This is a hard one for some people. The thick,smoky flavor seems to turn off a lot of people. I remember getting a glass of something that tasted like it would be much better as a dipping sauce for chicken and steak than something to be taken directly.
But it turns out that there are multiple types of Scotches out there, and they are from various parts of Scotland. So yes, there's the smoky barbecue ones, but there are also the lighter floral ones. I haven't researched Scotch well enough to tell you which regions have which flavor characteristics, but I can tell you that Glenfiddich 12 is a great start. It's not overly smoky and can be sipped neat or on the rocks.
The longer it's been aged, the mellower the flavor. There's a certain harshness to Scotch, I find, so this mellowing is desirable to me. I try to aim for 12 years, unless I'm feeling spendy. I've purchased a 21 year old bottle, but didn't enjoy it proportionally more. It was around $110, but I would have been better served by three $30-40 bottles.
Sometimes you'll find that it says it's been matured on sherry or port (or others). This indicates that after it sat in the barrel for X years, it was placed in a second barrel that was used to age that named alcohol. It will then finish in the second barrel for a few months before bottling. I've only had sherry finished once, but it didn't make a good impression on me. I've had friends drink the same bottle with me, and they liked it. Port and sauterne are good though. I've also had some good luck with rum barrels.
There's single malt, blends, etc. Single malt costs more, and it's good. Blends can be nice, but not necessarily. They tend to be cheaper though, so maybe you could start with a blended 12 year old Scotch to see if that appeals. Save some money that way.
That's another thing. Scotch is pricey. A quality vodka goes for about $30 a bottle. A fine bottle of Scotch goes for that price. I've routinely spent $45~50 for a good 12 year. I think it's worth the money, but you may not.
Story time children (but hopefully no actual children are reading this).
My friend Nate loves smoky Scotches. The smokier, the better. Me, not so much. But he did recommend smoking a nice cigar with them. The idea is that the smoke of the cigar will overpower the smokiness of the Scotch, like eating candy and then drinking soda. But instead of getting a mouthful of crap-tasting swill, the other flavors are brought to the forefront. Scotches are rarely a one-trick pony.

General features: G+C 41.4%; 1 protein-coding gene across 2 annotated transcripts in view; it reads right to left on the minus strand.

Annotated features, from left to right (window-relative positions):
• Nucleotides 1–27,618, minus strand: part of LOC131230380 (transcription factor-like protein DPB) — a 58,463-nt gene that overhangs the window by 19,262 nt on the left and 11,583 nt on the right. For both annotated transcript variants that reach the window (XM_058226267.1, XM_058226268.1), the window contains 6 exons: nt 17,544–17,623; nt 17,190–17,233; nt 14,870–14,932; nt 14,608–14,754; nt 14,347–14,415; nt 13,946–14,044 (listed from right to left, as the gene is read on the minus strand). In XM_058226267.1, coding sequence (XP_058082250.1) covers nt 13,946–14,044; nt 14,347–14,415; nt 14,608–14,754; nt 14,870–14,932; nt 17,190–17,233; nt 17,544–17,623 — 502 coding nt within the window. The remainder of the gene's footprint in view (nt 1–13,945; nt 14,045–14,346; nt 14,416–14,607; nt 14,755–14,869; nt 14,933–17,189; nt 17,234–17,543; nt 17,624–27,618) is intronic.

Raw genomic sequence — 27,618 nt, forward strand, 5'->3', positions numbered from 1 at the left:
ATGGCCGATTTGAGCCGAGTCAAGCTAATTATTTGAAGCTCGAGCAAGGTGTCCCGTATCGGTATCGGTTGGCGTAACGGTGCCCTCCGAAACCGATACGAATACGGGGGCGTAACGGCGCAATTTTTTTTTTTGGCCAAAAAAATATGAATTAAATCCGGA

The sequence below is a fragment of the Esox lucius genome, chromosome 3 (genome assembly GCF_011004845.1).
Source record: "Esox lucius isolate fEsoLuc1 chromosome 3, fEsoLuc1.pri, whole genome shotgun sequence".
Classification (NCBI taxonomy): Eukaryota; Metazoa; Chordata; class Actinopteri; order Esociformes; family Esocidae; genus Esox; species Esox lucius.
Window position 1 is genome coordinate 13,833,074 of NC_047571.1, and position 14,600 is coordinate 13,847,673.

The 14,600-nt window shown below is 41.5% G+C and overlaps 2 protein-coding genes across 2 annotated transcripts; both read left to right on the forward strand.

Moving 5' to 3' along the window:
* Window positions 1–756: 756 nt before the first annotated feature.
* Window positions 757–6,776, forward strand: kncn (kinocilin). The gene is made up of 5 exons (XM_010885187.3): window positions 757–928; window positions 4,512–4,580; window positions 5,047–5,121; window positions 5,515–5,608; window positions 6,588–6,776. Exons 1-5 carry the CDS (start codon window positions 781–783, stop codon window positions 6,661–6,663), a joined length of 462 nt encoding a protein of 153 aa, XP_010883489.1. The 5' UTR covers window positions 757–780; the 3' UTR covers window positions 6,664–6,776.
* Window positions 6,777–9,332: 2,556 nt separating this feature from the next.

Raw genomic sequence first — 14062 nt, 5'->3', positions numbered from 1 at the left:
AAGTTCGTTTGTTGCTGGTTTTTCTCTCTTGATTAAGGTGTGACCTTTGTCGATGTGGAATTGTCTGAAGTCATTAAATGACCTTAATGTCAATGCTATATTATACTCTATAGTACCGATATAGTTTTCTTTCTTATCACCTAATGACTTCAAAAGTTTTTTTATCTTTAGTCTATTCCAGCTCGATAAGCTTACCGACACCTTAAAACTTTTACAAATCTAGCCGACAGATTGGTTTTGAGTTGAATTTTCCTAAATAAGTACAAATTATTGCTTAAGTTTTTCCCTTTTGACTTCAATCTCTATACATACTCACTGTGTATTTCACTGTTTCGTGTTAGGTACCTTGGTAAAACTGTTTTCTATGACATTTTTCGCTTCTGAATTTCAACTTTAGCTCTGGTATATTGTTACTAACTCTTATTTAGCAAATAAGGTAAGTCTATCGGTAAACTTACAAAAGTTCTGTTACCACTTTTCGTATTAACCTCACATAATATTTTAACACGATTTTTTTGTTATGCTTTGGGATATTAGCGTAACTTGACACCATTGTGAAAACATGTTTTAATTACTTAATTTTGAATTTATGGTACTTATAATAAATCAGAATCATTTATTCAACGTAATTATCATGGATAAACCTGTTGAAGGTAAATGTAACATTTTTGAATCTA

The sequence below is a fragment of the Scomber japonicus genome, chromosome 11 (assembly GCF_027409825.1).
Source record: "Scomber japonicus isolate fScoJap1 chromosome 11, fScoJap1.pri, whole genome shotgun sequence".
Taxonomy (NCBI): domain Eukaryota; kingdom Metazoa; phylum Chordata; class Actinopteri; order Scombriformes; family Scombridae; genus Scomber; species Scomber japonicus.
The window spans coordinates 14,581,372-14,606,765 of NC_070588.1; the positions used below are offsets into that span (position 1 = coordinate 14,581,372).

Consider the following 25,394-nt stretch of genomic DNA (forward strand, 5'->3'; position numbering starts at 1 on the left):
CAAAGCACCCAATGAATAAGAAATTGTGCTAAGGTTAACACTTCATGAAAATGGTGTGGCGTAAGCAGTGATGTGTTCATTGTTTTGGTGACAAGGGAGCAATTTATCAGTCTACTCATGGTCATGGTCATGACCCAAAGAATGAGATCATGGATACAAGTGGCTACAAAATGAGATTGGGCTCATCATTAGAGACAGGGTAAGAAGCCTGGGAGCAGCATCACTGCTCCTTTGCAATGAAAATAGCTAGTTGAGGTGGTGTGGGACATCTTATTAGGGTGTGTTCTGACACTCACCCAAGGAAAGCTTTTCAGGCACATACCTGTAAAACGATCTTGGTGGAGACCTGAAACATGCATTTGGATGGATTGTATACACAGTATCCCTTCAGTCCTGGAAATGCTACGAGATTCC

We did a cigar, Scotch and Archer night at my place (wait, I had something for this). I should have taken a picture of the table that night. I think we had 10 bottles. We started lightest to heaviest. When it came time to hit the super smokies, we did a taste pre-cigar. It was overwhelming. We went to the patio to smoke, bringing our glasses, and the bottles because why not.
Outside, we lit the cigars and just enjoyed their aroma for a while. Finally, I grabbed my glass and took another sip. Wow, what a difference. I tasted orange and spice, and some other stuff, I'm sure. You're probably thinking it was just due to the Scotch breathing. I wondered that myself. I poured a fresh finger and gave it a sip. It wasn't quite as good as the glass that I just finished, but I definitely could taste the flavors under the smoke.
A few more glasses were had. Stories told; jokes swapped; cigars finally stubbed out.
We resumed inside, re-visiting several bottles and finishing off the marathon. Soon the sun came out. We had been up all night drinking Scotch and smoking cigars. Hardly a bad way to spend 8 hours. I fished out two cigarettes and we called it a morning. He said he was OK to drive, and he seemed like he was.
I got a text saying he was home. I went to bed. I knew I'd have to clean up later. Much later.